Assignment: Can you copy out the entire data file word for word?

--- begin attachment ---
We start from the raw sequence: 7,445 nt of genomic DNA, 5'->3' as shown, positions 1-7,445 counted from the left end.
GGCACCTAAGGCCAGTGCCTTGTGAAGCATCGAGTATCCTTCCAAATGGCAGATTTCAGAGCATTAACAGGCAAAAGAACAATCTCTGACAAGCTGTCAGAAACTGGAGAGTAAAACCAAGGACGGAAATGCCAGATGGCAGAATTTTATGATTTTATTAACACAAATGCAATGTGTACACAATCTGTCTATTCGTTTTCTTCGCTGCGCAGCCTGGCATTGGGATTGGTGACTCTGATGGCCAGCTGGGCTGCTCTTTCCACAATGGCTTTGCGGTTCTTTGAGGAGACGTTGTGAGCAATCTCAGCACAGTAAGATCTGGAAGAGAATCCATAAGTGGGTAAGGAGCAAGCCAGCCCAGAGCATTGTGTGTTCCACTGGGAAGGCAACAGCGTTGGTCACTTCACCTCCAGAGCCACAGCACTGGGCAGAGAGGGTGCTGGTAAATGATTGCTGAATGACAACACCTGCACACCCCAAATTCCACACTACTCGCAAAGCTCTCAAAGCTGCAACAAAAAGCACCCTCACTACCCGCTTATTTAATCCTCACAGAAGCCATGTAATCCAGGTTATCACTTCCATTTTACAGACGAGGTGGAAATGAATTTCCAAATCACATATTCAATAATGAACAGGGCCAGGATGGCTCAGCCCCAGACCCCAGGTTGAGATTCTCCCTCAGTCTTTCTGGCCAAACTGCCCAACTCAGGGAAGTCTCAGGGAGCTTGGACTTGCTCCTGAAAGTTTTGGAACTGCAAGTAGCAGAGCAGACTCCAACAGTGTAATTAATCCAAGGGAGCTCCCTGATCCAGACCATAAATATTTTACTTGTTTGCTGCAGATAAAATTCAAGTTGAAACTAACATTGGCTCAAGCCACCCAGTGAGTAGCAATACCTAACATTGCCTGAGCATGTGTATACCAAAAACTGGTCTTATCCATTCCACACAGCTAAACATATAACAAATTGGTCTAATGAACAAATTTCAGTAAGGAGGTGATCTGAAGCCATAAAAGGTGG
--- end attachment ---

We start from the raw sequence: 7,445 nt of genomic DNA, 5'->3' as shown, positions 1-7,445 counted from the left end.
GGCACCTAAGGCCAGTGCCTTGTGAAGCATCGAGTATCCTTCCAAATGGCAGATTTCAGAGCATTAACAGGCAAAAGAACAATCTCTGACAAGCTGTCAGAAACTGGAGAGTAAAACCAAGGACGGAAATGCCAGATGGCAGAATTTTATGATTTTATTAACACAAATGCAATGTGTACACAATCTGTCTATTCGTTTTCTTCGCTGCGCAGCCTGGCATTGGGATTGGTGACTCTGATGGCCAGCTGGGCTGCTCTTTCCACAATGGCTTTGCGGTTCTTTGAGGAGACGTTGTGAGCAATCTCAGCACAGTAAGATCTGGAAGAGAATCCATAAGTGGGTAAGGAGCAAGCCAGCCCAGAGCATTGTGTGTTCCACTGGGAAGGCAACAGCGTTGGTCACTTCACCTCCAGAGCCACAGCACTGGGCAGAGAGGGTGCTGGTAAATGATTGCTGAATGACAACACCTGCACACCCCAAATTCCACACTACTCGCAAAGCTCTCAAAGCTGCAACAAAAAGCACCCTCACTACCCGCTTATTTAATCCTCACAGAAGCCATGTAATCCAGGTTATCACTTCCATTTTACAGACGAGGTGGAAATGAATTTCCAAATCACATATTCAATAATGAACAGGGCCAGGATGGCTCAGCCCCAGACCCCAGGTTGAGATTCTCCCTCAGTCTTTCTGGCCAAACTGCCCAACTCAGGGAAGTCTCAGGGAGCTTGGACTTGCTCCTGAAAGTTTTGGAACTGCAAGTAGCAGAGCAGACTCCAACAGTGTAATTAATCCAAGGGAGCTCCCTGATCCAGACCATAAATATTTTACTTGTTTGCTGCAGATAAAATTCAAGTTGAAACTAACATTGGCTCAAGCCACCCAGTGAGTAGCAATACCTAACATTGCCTGAGCATGTGTATACCAAAAACTGGTCTTATCCATTCCACACAGCTAAACATATAACAAATTGGTCTAATGAACAAATTTCAGTAAGGAGGTGATCTGAAGCCATAAAAGGTGG